So what do we actually know about this encounter. It wasn't an actual debate, but occurred during the 1860 meeting of the British Association for the Advancement of Science that was held in the newly constructed Oxford Science Museum. It occurred during a discussion period following a paper by John Draper entitled “Darwinism and Human Society.” There had been great public interest in Darwin's “On the Origin of Species” that was published 8 months prior to the meeting. A large crowd of more than 700 had assembled since it was rumored that Samuel Wilberforce, a well known public speaker, would present a rebuttal to Darwin's ideas at this meeting. There was no written proceedings of this meeting so we must rely on outside sources for any information on what actually happened. There were two journalistic accounts of the meeting. Neither of these articles mentioned the Bishop's question to Huxley. The following is a portion of one of the journalist's account that appeared in the Athenaeum 
Yet the main interest of the week has unquestionably centred in the Sections, where the intellectual activities have sometimes breathed over the courtesies of life like a sou'wester, cresting the waves of conversation with white and brilliant foam. The flash, and play, and collisions in these sections have been as interesting and amusing to the audiences as the Battle at Farnborough or the Volunteer Review to the general British Public. The Bishop of Oxford has been famous in these intellectual contests, but Dr Whewell, Lord Talbot de Malahide, Prof. Sedgwick , Mr Crawford , and Prof. Huxley have each found foemen worth of their steel, and have made their charges and countercharges very much to their own satisfaction and the delight of their respective friends. The chief cause of contention has been the new theory of the Development of Species by Natural Selection — a theory open — like the Zoological Gardens (from a particular cage in which it draws so many laughable illustrations) to a good deal of personal quizzing, without, however, seriously crippling the usefulness of the physiological investigation on which it rests. The Bishop of Oxford came out strongly against a theory which holds it possible that man may be descended from an ape — in which protest he is sustained by Prof. Owen, Sir Benjamin Brodie, Dr Daubeny, and the most eminent naturalists assembled at Oxford. But others — conspicuous among them Prof. Huxley — have expressed their willingness to accept, for themselves as well as for their friends and enemies, all actual truths, even the last humiliating truth of a pedigree not registered in the Herald's College. The dispute has at least made Oxford uncommonly lively during the week.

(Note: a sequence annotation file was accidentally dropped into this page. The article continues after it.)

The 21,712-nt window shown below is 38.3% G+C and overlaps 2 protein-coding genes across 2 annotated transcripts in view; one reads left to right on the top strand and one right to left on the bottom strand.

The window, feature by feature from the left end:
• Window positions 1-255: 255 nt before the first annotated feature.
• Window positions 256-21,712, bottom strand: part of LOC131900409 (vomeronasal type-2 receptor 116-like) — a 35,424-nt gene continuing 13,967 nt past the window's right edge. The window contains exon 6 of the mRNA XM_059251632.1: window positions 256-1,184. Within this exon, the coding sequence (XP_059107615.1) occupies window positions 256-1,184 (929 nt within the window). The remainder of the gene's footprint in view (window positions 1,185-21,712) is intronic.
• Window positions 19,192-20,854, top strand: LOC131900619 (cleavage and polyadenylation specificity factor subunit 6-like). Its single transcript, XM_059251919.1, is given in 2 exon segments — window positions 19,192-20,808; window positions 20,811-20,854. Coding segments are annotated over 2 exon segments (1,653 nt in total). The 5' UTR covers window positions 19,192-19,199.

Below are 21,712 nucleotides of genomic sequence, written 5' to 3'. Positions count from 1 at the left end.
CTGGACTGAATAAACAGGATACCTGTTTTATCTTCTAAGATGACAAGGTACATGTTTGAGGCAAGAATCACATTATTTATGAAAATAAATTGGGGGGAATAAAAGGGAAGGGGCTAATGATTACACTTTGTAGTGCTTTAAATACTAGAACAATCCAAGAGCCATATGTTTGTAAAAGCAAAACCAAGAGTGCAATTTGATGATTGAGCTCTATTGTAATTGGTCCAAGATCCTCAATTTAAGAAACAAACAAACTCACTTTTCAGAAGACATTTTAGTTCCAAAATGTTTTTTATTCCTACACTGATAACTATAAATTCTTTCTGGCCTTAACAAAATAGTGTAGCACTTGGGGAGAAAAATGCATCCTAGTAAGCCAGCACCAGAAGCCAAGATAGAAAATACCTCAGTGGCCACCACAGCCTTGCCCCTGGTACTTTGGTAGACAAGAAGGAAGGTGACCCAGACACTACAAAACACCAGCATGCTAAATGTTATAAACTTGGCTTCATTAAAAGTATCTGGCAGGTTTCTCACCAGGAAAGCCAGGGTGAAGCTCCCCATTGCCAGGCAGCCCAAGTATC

It appears that it was a lively discussion with both sides skillfully presenting their arguments to the delight of their followers. If Wilberforce did put a question to Huxley concerning his ancestral preference and Huxley did make a witty reply, it didn't seem that the journalists present took much notice.
There were several letters, written shortly after the meeting, that provide some hints on what actually took place. The first was a letter written by Joseph Hooker, the Assistant Director of the Kew gardens, to Darwin on July 2, 1860. He wrote the following
Well, Sam Oxon got up and spouted for half an hour with inimitable spirit, ugliness and emptiness and unfairness … Huxley answered admirably and turned the tables, but he could not throw his voice over so large an assembly, nor command the audience; and he did not allude to Sam's weak points nor put the matter in a form or way that carried the audience. The battle waxed hot. Lady Brewster fainted, the excitement increased as others spoke; my blood boiled, I felt myself a dastard; now I saw my advantage; I swore to myself that I would smite that Amalekite, Sam, hip and thigh if my heart jumped out of my mouth, and I handed my name up to the President (Henslow) as ready to throw down the gauntlet … Then I smashed him amid rounds of applause.
It is obvious that Hooker thought that he was the champion of the day. He didn't think that Huxley got through to the audience.
A second letter was from John Richard Green to Sir William Boyd on July 3, 1860. Commenting on Wilberforce he said
Up rose Wilberforce and proceeded to act as the Smasher. The white chokers (clergymen) who were present cheered lustily … as Samuel rattled on — He had been told that Professor Huxley had said that he didn't see that it mattered much to a man whether his grandfather was an ape or no! — Let the learned Professor speak for himself' and the like.
and commenting on Huxley he said
Huxley — young, cool, quiet, sarcastic, scientific in fact and in treatment gave his Lordship such a smashing … This was the exordium ‘I asserted, and I repeat, that a man has no reason to be ashamed of having an ape for a grandfather. If there were an ancestor whom I should feel shame in recalling, it would rather be a man, a man of restless and versatile intellect, who, not content with an equivocal success in his own sphere of activity, plunges into scientific questions with which he has no real acquaintance, only to obscure them by an aimless rhetoric, and distract the attention of the hearers from the real point at issue by eloquent digressions and skilled appeals to religious prejudice.’